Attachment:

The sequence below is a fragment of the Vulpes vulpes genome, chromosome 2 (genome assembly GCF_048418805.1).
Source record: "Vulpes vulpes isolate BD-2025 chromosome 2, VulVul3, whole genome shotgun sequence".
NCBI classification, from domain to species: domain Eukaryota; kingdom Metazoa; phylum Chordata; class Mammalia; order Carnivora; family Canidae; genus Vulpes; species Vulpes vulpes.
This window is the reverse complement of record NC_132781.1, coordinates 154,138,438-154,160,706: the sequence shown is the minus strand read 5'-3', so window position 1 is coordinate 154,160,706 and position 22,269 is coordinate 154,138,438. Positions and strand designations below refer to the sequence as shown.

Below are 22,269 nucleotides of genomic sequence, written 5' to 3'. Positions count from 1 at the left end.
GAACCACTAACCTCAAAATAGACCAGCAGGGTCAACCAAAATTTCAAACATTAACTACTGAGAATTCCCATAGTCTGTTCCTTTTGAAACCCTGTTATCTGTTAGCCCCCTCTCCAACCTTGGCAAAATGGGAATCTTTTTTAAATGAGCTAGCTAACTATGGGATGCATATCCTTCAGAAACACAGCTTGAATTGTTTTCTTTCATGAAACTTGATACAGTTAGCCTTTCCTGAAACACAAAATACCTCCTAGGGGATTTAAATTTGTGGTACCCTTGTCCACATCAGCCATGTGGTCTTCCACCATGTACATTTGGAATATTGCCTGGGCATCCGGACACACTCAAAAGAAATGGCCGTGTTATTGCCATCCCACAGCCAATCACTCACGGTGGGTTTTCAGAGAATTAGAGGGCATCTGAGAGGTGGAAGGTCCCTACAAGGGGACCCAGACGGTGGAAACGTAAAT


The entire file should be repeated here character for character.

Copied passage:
The sequence below is a fragment of the Vulpes vulpes genome, chromosome 2 (genome assembly GCF_048418805.1).
Source record: "Vulpes vulpes isolate BD-2025 chromosome 2, VulVul3, whole genome shotgun sequence".
NCBI classification, from domain to species: domain Eukaryota; kingdom Metazoa; phylum Chordata; class Mammalia; order Carnivora; family Canidae; genus Vulpes; species Vulpes vulpes.
This window is the reverse complement of record NC_132781.1, coordinates 154,138,438-154,160,706: the sequence shown is the minus strand read 5'-3', so window position 1 is coordinate 154,160,706 and position 22,269 is coordinate 154,138,438. Positions and strand designations below refer to the sequence as shown.

Below are 22,269 nucleotides of genomic sequence, written 5' to 3'. Positions count from 1 at the left end.
GAACCACTAACCTCAAAATAGACCAGCAGGGTCAACCAAAATTTCAAACATTAACTACTGAGAATTCCCATAGTCTGTTCCTTTTGAAACCCTGTTATCTGTTAGCCCCCTCTCCAACCTTGGCAAAATGGGAATCTTTTTTAAATGAGCTAGCTAACTATGGGATGCATATCCTTCAGAAACACAGCTTGAATTGTTTTCTTTCATGAAACTTGATACAGTTAGCCTTTCCTGAAACACAAAATACCTCCTAGGGGATTTAAATTTGTGGTACCCTTGTCCACATCAGCCATGTGGTCTTCCACCATGTACATTTGGAATATTGCCTGGGCATCCGGACACACTCAAAAGAAATGGCCGTGTTATTGCCATCCCACAGCCAATCACTCACGGTGGGTTTTCAGAGAATTAGAGGGCATCTGAGAGGTGGAAGGTCCCTACAAGGGGACCCAGACGGTGGAAACGTAAAT